Mobile health (mHealth) delivers remote monitoring from smartphones for the collection of healthcare data. It is considered a subset of electronic health (eHealth) which is the platform for managing, storing and analyzing the data.
The stakeholders in the ecosystem for mHealth are mobile operators, manufacturers of metabolic measurement devices (wearables), doctors, software developers, insurance companies and patients. Currently, a majority of mobile technology is simply delivering information (Vitals, WEBMD, Epocrates), but that will change in the next five years dramatically when the majority segment of the market will be focused on reducing the cost of healthcare and engaging patient participation in healthcare. Many of these web and mobile-based applications use intelligently designed algorithms to effectively transform them into point-of-care diagnostic tools. While point-of-care diagnostic tools are not new, the power of embedding them into smartphone apps as well as global cellular communications brings healthcare to virtually everyone. McKesson is a major provider of healthcare information technology & consulting services, and the company predicts the mHealth applications and device market companies that can reduce healthcare costs (by improving health outcomes) will grow five times between 2015 and 2020.
The power of computing with the availability of almost universal communications is going to disrupt the healthcare industry as never before, and it is creating exciting opportunities for startup companies with great ideas. While the big players (Cerner, Apple, Athena Health, Jawbone, Omron) are all working on new offerings, many new small players are offering strong competition. In the mid-Atlantic region, these spunky startups like Sense Health, IntelliSanté and Vita Vantage are innovating great solutions in the marketplace. The mHealth industry is in its infancy but not for long.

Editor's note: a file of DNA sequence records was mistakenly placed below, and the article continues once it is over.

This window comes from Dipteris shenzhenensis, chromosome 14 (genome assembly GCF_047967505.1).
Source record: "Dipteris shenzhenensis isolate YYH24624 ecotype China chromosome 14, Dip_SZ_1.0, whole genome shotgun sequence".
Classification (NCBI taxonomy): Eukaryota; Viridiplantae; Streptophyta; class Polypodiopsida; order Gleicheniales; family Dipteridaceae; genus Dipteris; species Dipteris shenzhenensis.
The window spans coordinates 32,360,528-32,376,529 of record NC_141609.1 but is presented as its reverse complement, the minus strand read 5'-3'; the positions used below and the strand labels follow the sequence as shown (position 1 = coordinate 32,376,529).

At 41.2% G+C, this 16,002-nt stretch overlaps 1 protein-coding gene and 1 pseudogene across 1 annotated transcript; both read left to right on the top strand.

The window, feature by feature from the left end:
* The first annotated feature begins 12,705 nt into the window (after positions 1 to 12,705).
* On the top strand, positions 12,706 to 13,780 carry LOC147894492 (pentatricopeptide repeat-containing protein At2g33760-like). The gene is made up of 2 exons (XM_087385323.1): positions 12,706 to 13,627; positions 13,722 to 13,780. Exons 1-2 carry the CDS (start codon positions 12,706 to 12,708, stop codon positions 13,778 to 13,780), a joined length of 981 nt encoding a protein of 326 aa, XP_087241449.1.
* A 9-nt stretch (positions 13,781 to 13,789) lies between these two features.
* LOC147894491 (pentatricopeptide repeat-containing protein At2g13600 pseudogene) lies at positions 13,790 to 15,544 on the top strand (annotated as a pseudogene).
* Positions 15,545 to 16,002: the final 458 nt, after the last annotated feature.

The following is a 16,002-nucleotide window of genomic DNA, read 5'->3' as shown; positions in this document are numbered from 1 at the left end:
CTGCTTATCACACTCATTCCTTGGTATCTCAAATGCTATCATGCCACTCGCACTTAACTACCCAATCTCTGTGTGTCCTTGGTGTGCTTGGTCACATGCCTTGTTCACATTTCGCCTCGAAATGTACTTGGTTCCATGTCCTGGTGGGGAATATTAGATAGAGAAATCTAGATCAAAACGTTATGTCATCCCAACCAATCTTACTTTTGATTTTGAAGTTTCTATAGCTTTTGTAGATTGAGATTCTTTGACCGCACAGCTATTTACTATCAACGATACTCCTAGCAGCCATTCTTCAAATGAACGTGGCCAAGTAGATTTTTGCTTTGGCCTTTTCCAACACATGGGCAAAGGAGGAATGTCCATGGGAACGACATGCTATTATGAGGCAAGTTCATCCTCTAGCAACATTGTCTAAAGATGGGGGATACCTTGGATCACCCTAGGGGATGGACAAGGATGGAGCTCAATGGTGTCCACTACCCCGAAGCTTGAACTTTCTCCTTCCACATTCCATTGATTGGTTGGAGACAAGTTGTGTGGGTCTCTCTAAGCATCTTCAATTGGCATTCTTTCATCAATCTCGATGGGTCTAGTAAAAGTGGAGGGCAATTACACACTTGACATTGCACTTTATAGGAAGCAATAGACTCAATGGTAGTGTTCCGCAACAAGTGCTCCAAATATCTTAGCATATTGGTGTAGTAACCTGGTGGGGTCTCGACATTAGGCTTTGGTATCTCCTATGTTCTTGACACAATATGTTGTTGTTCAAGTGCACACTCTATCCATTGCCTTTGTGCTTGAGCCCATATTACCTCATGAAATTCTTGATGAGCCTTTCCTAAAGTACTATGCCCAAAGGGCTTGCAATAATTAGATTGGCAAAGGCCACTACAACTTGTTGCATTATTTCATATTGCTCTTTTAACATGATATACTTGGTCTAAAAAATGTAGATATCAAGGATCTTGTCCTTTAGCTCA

While venture capital funding for digital health doubled from 2013 to 2014, VCs have been shifting their portfolio investments to later-stage companies (with a 50% increase over the prior year) so startup mHealth companies have had to rely on self-funding or angel funds. The only exceptions to this are VC funding of “dream team” entrepreneurs with prior mega success stories. One of these is Lyra Health with a focus on coordinating better medical care for behavioral health patient populations. Others include Sentrian and CareSpeak, two VC-backed companies that are focused on population health monitoring. It should be noted these are west coast companies with funding coming from Silicon Valley. Incubators and accelerators, both publicly affiliated with universities and privately organized in the NY, NJ, PA and MA areas, are nurturing communities for entrepreneurs to start up and share ideas while gaining the benefit of successful mentor executives who serve as volunteer advisors. Companies usually pay a fee (rent) to join and may negotiate equity for ongoing services with a mentor after the program. They do not provide funding to companies, but they will help to perfect the “pitch” to angel groups for financing. In my experience as an advisor to clients, organized angel funds have not yet found their appetite for this space leaving family, friends and fools to fund startup mHealth ventures. It is very costly to build HIPAA-compliant applications that also require possible ONC or NCQA certifications for reimbursement eligibility. That can take a lot of fools. Or are these people the innovators and architects of a new healthcare system that uses data from engaged patients to monitor our health real-time, collaborate with care teams and provide real-world evidence from large patient population analytics? I would like to think the later.
Full Disclosure: the author is a co-founder and Chairman of IntelliSanté Corp.